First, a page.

Support package

Subscription customers can generate a support package by executing the command grommunio-support and send the created support package to grommunio’s support for analysis to

The archive generated is made available under the web root of grommunio admin archive, which is why it is stongly recommended to remove the generated support archive as soon as it has been transmitted to grommunioi support. The support archive can be removed by accessing the console and executing the command rm -f /usr/share/grommunio-admin-web/grommunio-support.txz.

The information collected by grommunio-support contains:

  • Crash relevant information (Coredumps)

  • Disk layout (incl. LVM layout and SMART and Software RAID)

  • Configuration dump (incl. /etc and more specific information e.g. from webserver)

  • High-availability information

  • Memory-related information

  • Network configuration

  • Process-relevant information

  • Sysconfig information


The support package might contain sensitive information. If this is a concern to you, it is recommended to prune specific private data from the generated archive before sending it to grommunio support. Support data is used only for diagnostic purposesi and is considered confidential information.


The support is solely available on the appliances provided by grommunio. On SUSE-based distributions it can also be made available by repository installation via the “grommunio-setup” package, which has a dependency on the package “supportutils”.

Installation logs

The setup wizard of the grommunio Appliance saves its log to /var/log/grommunio-setup.log. If, for example, the wizard fails the certificate generation, the reasons should be visible in that file.

System logs

The grommunio Appliance inherits system logging settings from systemd. Refer to the systemd-journald(8) manpage for details. To display logs, use the journalctl(8) command from a root login shell prompt:

journalctl -u gromox-http -n 1000
journalctl -f

Useful options that can independently be combined are:

  • -f for follow mode

  • -n to show that many of the most recent lines

  • -u to limit the display to one particular service unit

Some logs are emitted to files rather than journald. These include:

URI Prefix





/var/log/nginx/grommunio-web-access.log, /var/log/nginx/grommunio-web-error.log






/var/log/nginx/grommunio-web-access.log, /var/log/nginx/grommunio-web-error.log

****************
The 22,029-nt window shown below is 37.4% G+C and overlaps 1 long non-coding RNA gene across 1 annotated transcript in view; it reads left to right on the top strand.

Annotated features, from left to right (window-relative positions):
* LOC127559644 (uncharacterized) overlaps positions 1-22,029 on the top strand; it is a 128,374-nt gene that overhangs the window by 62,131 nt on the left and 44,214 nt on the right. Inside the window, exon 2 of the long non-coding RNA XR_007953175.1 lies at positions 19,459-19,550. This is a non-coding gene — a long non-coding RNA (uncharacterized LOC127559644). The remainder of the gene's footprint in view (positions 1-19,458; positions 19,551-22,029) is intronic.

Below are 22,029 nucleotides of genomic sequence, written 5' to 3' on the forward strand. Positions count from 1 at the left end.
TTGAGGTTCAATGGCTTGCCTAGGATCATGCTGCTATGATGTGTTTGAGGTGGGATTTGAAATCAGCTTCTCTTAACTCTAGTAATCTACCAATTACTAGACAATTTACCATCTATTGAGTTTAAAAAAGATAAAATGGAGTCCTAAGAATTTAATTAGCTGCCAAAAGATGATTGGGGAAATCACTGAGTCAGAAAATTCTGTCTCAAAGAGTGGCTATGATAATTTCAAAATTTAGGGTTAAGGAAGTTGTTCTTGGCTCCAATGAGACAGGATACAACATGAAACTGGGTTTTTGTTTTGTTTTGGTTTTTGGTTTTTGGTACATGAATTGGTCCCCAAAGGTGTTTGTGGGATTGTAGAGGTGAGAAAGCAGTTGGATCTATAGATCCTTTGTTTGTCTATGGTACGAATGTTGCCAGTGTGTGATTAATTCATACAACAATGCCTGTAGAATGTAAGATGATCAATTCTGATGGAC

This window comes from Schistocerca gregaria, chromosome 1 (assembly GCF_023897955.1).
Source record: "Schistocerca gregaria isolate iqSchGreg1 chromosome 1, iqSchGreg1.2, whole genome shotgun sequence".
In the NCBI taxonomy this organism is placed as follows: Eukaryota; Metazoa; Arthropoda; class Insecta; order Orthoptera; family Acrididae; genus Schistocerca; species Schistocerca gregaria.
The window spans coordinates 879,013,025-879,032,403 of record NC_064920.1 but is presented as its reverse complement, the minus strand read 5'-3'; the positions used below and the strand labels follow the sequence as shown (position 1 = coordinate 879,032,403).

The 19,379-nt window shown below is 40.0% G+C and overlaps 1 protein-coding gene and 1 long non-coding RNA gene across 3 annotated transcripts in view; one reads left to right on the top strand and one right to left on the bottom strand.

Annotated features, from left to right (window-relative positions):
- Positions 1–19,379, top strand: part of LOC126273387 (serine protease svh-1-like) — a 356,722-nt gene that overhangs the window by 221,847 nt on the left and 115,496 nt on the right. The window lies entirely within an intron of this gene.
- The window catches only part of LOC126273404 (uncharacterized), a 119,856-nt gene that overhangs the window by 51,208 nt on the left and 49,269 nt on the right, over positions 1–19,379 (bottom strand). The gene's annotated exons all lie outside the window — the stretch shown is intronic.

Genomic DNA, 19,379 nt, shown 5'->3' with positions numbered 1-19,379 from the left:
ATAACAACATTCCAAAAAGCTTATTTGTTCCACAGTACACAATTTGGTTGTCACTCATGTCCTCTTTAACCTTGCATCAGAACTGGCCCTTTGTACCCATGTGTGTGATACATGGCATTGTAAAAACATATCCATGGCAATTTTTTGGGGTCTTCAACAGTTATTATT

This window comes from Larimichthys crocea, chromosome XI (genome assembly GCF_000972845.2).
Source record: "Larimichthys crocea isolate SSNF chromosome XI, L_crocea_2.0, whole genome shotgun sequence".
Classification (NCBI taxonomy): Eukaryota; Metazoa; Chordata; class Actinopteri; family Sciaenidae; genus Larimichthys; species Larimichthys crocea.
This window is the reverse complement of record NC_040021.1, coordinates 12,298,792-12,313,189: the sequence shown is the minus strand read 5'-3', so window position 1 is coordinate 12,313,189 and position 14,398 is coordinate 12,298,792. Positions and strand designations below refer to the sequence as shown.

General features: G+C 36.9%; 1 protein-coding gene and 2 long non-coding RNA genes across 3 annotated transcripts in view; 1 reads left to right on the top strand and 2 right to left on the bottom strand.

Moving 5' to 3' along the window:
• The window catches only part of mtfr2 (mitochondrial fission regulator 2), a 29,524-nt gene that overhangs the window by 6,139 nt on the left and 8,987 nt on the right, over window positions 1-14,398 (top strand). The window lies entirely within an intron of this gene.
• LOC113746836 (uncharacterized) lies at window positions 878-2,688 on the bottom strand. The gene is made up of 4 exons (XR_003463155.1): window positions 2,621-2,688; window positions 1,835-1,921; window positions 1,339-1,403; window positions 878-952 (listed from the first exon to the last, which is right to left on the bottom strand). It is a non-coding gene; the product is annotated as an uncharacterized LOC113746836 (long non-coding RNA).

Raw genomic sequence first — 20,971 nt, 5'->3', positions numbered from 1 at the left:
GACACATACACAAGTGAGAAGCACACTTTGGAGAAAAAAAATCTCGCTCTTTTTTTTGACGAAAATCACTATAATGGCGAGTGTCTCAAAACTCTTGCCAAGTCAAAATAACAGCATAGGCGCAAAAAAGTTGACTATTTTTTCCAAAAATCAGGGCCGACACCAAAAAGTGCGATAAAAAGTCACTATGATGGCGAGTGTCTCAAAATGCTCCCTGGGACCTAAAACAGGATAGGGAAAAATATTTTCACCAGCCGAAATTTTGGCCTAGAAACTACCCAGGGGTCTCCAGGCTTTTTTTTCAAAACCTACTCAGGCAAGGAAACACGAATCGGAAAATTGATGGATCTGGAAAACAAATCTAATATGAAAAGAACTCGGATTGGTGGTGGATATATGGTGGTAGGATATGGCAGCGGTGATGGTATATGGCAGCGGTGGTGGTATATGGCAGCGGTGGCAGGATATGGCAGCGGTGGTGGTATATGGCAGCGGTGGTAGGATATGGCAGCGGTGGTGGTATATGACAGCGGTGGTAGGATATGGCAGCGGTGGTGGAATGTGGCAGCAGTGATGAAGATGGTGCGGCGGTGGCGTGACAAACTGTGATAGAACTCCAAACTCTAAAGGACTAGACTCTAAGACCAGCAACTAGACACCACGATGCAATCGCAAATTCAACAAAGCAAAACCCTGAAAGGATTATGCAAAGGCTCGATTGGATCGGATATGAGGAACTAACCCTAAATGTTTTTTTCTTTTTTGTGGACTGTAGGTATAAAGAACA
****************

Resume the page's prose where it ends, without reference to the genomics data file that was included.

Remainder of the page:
/var/log/nginx/grommunio-web-access.log, /var/log/nginx/grommunio-web-error.log





The grommunio Appliance ships with systemd-coredump installed by default and is thus configured to emit dumps to /var/lib/systemd/coredump. If a crash occurred and left a dump behind in this directory, make available the dump file to the support team, and specify the version details of packages (e.g. the command rpm -qi gromox grommunio-index libexmdbpp0 will give Version: and Distribution: field). Note that because it is a complete memory dump, the files can contain sensitive information like usernames, passwords, mail texts, etc.

For systems not based on the appliance, consider the following points:

When systemd-coredump is installed, that package normally sets the systemd-coredump.socket to active, and places a fragment file in /usr/lib/sysctl.d/:

kernel.core_pattern = |/usr/lib/systemd/systemd-coredump %P %u %g %s %t %c %e

The presence of this fragment file will make this setting effective at the next boot. The presence of _another_ coredump middleware, including, but not limited to, Ubuntu apport or Fedora abrt, may cause multiple sysctl fragment files to compete and only one win. It is best not to have more than one such middleware.

Furthermore, systemd versions before 251 have a rather low dump limit of just 2 GB. To raise this, see /etc/systemd/coredump.conf.

It is possible to do without middleware and instead exercise the direct-to-file dump functionality from the Linux kernel, e.g. by setting the particular sysctl variable to:

kernel.core_pattern = /var/tmp/core.%E.%p

This emits files without compression, which may be beneficial during development but less so much for transferring dumps.